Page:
Open source data warehouses like MariaDB are blurring the line between real-time analytics and traditional data warehouse applications.
The line between real-time analytics and more traditional data warehouse applications is starting to blur as the ability to rapidly ingest data in a traditional data warehouse starts to significantly improve. MariaDB AX, an open source data warehouse based on a relational database project that has drawn support from IBM, Microsoft, Google, and Alibaba, is now being extended via a series of adapters that provide access to streaming analytics.
Shane Johnson, senior director of product marketing for MariaDB, says the beta release of a Streaming Data Adapter for Apache Kafka, will enable MariaDB AX to consume messages and write data to the underlying storage engine employed by the MariaDB database. Johnson says MariaDB will also add adapters for other streaming messaging platforms in the future as well.
Meanwhile, a separate Streaming Data Adapter for MariaDB MaxScale will make it possible to analyze operational data within seconds of being created, says Johnson. That adapter makes use of MariaDB MaxScale, a database proxy, and change-data-capture streams to continuously replicate data from the operational environment to MariaDB AX automatically, explains Johnson.
The MariaDB project is also making available Bulk Adapter that can be employed to continuously collect and write large amounts of data to MariaDB AX for analysis, or publish machine learning results to MariaDB AX for data scientists to analyze using SQL queries.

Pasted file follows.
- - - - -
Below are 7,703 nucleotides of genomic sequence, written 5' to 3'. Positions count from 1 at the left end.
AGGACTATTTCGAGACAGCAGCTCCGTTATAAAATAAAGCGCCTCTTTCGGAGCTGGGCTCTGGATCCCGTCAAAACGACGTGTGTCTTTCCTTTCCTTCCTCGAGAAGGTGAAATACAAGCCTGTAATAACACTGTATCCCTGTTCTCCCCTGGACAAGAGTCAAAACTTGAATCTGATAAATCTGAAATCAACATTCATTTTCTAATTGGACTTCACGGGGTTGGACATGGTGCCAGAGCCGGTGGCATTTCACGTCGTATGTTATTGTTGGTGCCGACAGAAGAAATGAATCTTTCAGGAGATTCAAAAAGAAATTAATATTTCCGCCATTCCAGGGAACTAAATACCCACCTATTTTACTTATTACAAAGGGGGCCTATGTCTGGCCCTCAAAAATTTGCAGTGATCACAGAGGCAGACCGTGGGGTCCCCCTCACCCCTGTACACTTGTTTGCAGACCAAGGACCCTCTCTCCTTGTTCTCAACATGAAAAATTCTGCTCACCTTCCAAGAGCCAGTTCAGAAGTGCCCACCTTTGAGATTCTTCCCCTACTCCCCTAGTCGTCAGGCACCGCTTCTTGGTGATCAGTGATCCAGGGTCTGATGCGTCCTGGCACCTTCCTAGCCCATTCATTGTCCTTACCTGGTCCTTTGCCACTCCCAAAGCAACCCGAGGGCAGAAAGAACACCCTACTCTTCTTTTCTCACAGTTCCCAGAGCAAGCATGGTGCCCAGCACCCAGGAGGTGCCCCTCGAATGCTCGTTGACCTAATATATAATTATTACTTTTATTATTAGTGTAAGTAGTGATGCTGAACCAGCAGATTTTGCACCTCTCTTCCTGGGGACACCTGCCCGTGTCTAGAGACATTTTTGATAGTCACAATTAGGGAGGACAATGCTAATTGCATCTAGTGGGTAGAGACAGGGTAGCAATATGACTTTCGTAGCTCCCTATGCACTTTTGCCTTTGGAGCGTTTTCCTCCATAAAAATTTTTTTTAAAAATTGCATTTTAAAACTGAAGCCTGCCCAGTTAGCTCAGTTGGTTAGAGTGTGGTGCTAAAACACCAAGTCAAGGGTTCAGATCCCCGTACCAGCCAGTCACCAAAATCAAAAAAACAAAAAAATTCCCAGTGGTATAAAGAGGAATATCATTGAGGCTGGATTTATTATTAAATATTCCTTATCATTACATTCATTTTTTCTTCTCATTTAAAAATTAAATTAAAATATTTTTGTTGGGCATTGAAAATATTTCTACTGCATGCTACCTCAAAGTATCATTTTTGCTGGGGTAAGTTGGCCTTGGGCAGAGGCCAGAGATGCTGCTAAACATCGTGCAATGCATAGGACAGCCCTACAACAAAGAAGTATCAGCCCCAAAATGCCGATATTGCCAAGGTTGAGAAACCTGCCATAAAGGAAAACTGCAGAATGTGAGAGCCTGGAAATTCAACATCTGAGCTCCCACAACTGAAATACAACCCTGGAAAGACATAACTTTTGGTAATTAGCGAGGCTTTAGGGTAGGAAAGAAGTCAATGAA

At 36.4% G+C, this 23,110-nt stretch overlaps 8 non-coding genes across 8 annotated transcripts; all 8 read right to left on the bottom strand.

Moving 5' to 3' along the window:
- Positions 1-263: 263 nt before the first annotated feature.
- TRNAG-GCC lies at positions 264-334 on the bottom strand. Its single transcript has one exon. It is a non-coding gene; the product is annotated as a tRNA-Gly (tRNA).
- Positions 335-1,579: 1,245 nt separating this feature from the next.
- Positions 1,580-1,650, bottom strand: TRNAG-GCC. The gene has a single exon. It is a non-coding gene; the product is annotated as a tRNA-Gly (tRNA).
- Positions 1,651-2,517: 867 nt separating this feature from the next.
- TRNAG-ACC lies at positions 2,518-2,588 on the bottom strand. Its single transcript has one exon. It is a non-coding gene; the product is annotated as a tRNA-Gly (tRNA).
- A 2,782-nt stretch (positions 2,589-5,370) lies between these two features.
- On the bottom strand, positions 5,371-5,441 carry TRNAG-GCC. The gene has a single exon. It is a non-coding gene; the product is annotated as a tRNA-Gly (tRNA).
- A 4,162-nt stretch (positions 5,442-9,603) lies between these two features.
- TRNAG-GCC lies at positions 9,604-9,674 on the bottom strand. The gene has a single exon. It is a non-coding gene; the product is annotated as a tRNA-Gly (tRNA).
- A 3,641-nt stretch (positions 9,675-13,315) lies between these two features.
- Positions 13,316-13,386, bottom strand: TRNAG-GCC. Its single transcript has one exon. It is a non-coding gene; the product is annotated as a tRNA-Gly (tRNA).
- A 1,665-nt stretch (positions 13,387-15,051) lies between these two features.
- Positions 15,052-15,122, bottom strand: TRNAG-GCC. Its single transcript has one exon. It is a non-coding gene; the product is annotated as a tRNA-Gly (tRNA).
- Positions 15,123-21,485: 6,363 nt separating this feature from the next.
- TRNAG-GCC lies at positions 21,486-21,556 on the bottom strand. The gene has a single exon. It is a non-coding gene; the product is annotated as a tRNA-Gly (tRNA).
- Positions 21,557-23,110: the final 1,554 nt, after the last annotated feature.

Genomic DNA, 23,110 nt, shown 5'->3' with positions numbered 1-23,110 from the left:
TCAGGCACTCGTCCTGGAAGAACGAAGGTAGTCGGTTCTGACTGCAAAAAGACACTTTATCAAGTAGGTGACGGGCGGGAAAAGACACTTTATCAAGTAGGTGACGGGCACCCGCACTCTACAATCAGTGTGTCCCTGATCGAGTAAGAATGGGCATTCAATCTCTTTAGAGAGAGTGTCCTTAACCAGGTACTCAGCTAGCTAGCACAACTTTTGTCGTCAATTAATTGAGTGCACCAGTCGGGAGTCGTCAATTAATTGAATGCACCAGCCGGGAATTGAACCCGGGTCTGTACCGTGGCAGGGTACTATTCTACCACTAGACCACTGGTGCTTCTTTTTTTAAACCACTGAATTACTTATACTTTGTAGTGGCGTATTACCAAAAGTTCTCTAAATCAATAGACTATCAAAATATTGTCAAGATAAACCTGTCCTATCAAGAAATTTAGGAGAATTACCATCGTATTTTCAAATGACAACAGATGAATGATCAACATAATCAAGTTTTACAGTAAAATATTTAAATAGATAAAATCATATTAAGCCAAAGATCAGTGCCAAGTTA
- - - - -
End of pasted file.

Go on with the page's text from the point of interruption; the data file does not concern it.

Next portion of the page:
Johnson says these capabilities not only make data warehouses based on relational databases more relevant than ever; they eliminate the need to rely on cumbersome extract, transform and load (ETL) processes to transfer data.
Support for custom analytical functions for relational and non-relational data such as JSON is also being added to MariaDB AX. An application programming interface (API) for creating user-defined aggregate and window functions, combined with support for text and binary data, will enable end users to analyze structured, semi-structured and unstructured data using custom analytical functions.
Finally, MariaDB AX now supports GlusterFS to provide data high availability without having to rely on storage area network (SAN) and tools that automatically take advantage of multiple, concurrent connections to backup and restore distributed data residing on multiple servers.
In general, Johnson says that because the volume of data a relational database is able to store and process has increased, platforms such as MariaDB are still preferred for analyzing large amounts of structured and semi-structured data. In contrast, large amounts of, for example, binary data are being stored on platforms such as Hadoop.
Goal? To make more data available
The primary driver of these efforts is to make more data available to analytics applications. Today most primary data is already being made accessible via multiple forms of non-volatile memory. Storage systems based Flash memory create an opportunity to also make large volumes of data stored in secondary storage systems available in near real time to drive, for example, artificial intelligence (AI) applications that require access to large volumes of data.
Johnson says the MariaDB community is now making advances in open source database technologies in areas where the rival MySQL project now owned by Oracle doesn’t have any incentive to address. Oracle is largely conflicted between what capabilities to provide via its commercial namesake database and an open source MySQL project it acquired in 2008, says Johnson.
It remains to be seen how much progress the MariaDB community can make in terms of usurping rival commercial and open source databases. But the one thing that is clear is that the collective resources of the MariaDB community are clearly focused on advanced analytics applications.